Malcolm ZoppiSun Oct 15 2023
Tips for Negotiating Legal Contracts (3 Dos and 3 Don’ts)
Negotiating a business contract can feel pressuring and daunting.
Negotiating a business contract can feel pressuring and daunting. You may be afraid that you will jeopardise the business relationship between your company and the other party involved, or feel insecure when facing experienced negotiators (such as lawyers, local counsel or a managing attorney).
These feelings are valid, although negotiation has little to do with confrontation and more to do with problem-solving. For this, before starting the negotiation process, attempt to shift your mindset to recognise negotiations as a useful means to jointly find solutions.
Successful Negotiations: 3 Dos
Preparation & attitude is key to having successful negotiations. Read below the top three ‘Dos’ and top three ‘Don’ts’ of contract negotiations.
1. Determine your bottom line before the negotiations start
A well-negotiated agreement contains contract terms that accurately reflect the needs, rights, obligations, risks and liabilities of the parties.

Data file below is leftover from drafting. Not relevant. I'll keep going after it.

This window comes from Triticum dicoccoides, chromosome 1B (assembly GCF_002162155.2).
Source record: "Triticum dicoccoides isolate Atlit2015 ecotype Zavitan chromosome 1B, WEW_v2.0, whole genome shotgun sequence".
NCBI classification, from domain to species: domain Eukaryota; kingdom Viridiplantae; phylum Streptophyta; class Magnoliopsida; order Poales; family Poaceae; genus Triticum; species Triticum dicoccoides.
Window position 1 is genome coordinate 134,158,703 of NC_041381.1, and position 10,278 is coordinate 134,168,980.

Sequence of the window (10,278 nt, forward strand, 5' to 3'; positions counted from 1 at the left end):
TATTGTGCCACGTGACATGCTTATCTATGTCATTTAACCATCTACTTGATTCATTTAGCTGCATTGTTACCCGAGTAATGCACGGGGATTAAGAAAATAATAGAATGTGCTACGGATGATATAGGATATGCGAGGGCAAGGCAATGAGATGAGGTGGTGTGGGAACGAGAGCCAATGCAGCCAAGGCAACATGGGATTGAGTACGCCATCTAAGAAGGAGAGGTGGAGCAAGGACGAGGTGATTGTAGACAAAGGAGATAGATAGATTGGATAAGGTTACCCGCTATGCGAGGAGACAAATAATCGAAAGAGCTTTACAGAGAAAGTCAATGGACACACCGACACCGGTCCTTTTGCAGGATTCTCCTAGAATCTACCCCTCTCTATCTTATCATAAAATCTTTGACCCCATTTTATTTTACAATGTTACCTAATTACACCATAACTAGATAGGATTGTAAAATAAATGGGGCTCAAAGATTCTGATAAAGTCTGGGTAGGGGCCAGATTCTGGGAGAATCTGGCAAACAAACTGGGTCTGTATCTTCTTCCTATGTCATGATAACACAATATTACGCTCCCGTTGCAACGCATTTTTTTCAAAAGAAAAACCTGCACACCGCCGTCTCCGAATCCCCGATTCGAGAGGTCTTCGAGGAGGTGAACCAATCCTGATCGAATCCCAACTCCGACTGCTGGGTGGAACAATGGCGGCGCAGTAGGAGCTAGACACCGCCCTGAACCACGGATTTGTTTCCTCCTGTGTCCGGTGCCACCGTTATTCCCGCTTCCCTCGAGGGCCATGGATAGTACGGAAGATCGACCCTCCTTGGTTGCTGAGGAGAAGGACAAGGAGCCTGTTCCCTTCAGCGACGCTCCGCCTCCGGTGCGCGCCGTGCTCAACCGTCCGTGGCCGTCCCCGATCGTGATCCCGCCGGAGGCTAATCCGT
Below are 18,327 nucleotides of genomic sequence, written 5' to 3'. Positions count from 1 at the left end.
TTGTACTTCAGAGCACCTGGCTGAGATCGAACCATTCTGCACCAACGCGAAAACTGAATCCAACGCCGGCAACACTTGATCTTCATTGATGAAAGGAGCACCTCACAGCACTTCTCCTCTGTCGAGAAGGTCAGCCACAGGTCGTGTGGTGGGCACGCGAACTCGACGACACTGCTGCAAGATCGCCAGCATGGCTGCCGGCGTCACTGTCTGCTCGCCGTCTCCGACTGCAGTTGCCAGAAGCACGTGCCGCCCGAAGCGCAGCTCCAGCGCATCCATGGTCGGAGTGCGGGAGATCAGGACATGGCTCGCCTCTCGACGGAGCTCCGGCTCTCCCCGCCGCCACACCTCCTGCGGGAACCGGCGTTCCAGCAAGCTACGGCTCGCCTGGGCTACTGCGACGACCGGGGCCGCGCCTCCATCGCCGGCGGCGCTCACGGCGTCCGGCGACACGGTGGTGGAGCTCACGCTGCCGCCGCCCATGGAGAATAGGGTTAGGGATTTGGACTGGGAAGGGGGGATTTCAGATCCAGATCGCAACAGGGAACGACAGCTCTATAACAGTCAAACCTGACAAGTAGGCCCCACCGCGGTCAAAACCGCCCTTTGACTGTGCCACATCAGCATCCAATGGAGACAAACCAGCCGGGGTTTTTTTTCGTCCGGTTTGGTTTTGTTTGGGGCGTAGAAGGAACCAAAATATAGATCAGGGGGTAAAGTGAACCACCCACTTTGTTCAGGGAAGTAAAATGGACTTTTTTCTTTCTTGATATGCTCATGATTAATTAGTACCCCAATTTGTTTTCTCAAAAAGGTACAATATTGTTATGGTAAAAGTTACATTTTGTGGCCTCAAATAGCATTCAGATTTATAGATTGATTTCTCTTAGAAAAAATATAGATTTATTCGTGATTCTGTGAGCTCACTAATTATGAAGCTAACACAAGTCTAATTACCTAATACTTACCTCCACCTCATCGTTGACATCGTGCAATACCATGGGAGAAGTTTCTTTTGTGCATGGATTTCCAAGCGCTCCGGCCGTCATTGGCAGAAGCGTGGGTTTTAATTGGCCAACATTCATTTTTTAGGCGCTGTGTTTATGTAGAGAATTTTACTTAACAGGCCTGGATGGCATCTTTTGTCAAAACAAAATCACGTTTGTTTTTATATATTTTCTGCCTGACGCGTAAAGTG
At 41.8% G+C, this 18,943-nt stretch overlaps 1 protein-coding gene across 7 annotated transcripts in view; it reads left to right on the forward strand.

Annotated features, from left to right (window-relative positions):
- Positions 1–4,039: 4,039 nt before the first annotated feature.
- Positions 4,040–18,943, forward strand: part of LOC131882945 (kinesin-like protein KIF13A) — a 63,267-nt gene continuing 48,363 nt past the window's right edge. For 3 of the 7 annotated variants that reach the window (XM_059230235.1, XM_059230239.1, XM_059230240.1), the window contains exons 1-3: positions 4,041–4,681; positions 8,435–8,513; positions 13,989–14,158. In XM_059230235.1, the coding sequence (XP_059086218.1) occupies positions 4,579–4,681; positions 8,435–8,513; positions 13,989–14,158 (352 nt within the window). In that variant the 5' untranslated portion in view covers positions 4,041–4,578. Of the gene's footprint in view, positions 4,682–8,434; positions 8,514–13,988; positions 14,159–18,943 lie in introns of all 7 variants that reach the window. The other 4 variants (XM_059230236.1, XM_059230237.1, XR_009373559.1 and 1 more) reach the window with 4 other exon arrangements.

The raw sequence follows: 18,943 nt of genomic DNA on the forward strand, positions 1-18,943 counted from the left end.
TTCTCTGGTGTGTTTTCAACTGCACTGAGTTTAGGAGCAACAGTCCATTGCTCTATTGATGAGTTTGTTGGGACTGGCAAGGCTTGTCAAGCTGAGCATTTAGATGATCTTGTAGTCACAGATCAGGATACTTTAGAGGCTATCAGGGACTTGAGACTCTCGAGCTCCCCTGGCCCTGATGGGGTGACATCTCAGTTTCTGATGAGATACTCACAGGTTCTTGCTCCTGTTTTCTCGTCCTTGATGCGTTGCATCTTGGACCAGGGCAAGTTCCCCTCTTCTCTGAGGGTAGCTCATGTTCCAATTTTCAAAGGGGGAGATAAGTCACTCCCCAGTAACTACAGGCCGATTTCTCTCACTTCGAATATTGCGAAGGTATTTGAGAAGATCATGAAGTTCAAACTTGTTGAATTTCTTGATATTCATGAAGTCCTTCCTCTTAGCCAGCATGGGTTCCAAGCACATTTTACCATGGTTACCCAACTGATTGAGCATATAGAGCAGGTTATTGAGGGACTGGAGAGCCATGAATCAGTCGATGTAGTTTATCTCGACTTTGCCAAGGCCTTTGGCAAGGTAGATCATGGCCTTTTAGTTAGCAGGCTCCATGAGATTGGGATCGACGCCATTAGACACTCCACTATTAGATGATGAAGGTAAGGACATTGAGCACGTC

For this, in preparation for your negotiations, make sure to privately write down the following:
- Your absolute minimum requirements for the relationship to succeed;
- The maximum you are willing to give in return for the above-mentioned minimum requirements;
- The ideal outcome of the negotiations; and
- Your starting offer.
Your absolute minimum requirements for the relationship to succeed could include things like payment terms, pricing, deadlines and delivery dates. If there are any non-negotiable items in your agreement that you are willing to compromise on if necessary, make sure to note this as well.
The maximum you are willing to give in return for the above-mentioned minimum requirements could include either a concession or the addition of a benefit, such as additional services or other forms of compensation.
The ideal outcome of the negotiations is to ensure that both parties reach an agreement that is fair, equitable and provides mutual benefits. This should be based on the needs, rights and obligations of all involved, and it should be tailored to the specific circumstances of each agreement.
Your starting offer is the point at which you are willing to begin negotiations, and it should be higher than your ideal outcome. It’s important to remember that even if you don’t get exactly what you’ve initially asked for in a negotiation, it does not make the negotiation unsuccessful. Instead, use the starting offer as a way to ‘anchor’ the negotiation, allowing for the communications to revolve around that initial anchor.
2. Don’t be afraid to try
As the saying goes, if you don’t ask you won’t get.
The biggest mistake business owners do when it comes to negotiations is not trying at all.